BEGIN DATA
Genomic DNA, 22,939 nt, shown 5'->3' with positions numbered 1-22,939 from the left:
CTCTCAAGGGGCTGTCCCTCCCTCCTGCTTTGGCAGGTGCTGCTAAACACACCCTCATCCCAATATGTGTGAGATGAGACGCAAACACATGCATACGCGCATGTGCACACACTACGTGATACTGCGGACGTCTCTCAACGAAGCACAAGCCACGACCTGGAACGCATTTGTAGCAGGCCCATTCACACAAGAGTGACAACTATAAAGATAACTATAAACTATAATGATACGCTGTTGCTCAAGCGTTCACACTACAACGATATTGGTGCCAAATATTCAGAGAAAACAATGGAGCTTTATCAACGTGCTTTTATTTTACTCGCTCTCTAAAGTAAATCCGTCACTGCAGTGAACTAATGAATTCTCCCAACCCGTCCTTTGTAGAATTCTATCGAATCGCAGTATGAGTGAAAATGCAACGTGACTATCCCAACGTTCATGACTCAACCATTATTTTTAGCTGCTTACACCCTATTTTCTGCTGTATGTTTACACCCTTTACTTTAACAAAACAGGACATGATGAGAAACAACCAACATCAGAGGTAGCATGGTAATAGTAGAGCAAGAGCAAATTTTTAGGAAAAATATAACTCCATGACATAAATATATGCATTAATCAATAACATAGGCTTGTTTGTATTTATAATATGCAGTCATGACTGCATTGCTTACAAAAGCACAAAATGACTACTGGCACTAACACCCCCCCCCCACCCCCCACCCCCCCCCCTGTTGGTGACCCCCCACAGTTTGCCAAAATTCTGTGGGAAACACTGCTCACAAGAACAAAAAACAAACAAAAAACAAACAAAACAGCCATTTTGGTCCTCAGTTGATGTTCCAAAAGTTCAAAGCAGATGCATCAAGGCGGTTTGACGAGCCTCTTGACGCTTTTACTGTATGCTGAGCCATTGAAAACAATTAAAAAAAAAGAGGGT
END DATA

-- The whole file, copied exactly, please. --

Genomic DNA, 22,939 nt, shown 5'->3' with positions numbered 1-22,939 from the left:
CTCTCAAGGGGCTGTCCCTCCCTCCTGCTTTGGCAGGTGCTGCTAAACACACCCTCATCCCAATATGTGTGAGATGAGACGCAAACACATGCATACGCGCATGTGCACACACTACGTGATACTGCGGACGTCTCTCAACGAAGCACAAGCCACGACCTGGAACGCATTTGTAGCAGGCCCATTCACACAAGAGTGACAACTATAAAGATAACTATAAACTATAATGATACGCTGTTGCTCAAGCGTTCACACTACAACGATATTGGTGCCAAATATTCAGAGAAAACAATGGAGCTTTATCAACGTGCTTTTATTTTACTCGCTCTCTAAAGTAAATCCGTCACTGCAGTGAACTAATGAATTCTCCCAACCCGTCCTTTGTAGAATTCTATCGAATCGCAGTATGAGTGAAAATGCAACGTGACTATCCCAACGTTCATGACTCAACCATTATTTTTAGCTGCTTACACCCTATTTTCTGCTGTATGTTTACACCCTTTACTTTAACAAAACAGGACATGATGAGAAACAACCAACATCAGAGGTAGCATGGTAATAGTAGAGCAAGAGCAAATTTTTAGGAAAAATATAACTCCATGACATAAATATATGCATTAATCAATAACATAGGCTTGTTTGTATTTATAATATGCAGTCATGACTGCATTGCTTACAAAAGCACAAAATGACTACTGGCACTAACACCCCCCCCCCACCCCCCACCCCCCCCCCTGTTGGTGACCCCCCACAGTTTGCCAAAATTCTGTGGGAAACACTGCTCACAAGAACAAAAAACAAACAAAAAACAAACAAAACAGCCATTTTGGTCCTCAGTTGATGTTCCAAAAGTTCAAAGCAGATGCATCAAGGCGGTTTGACGAGCCTCTTGACGCTTTTACTGTATGCTGAGCCATTGAAAACAATTAAAAAAAAAGAGGGT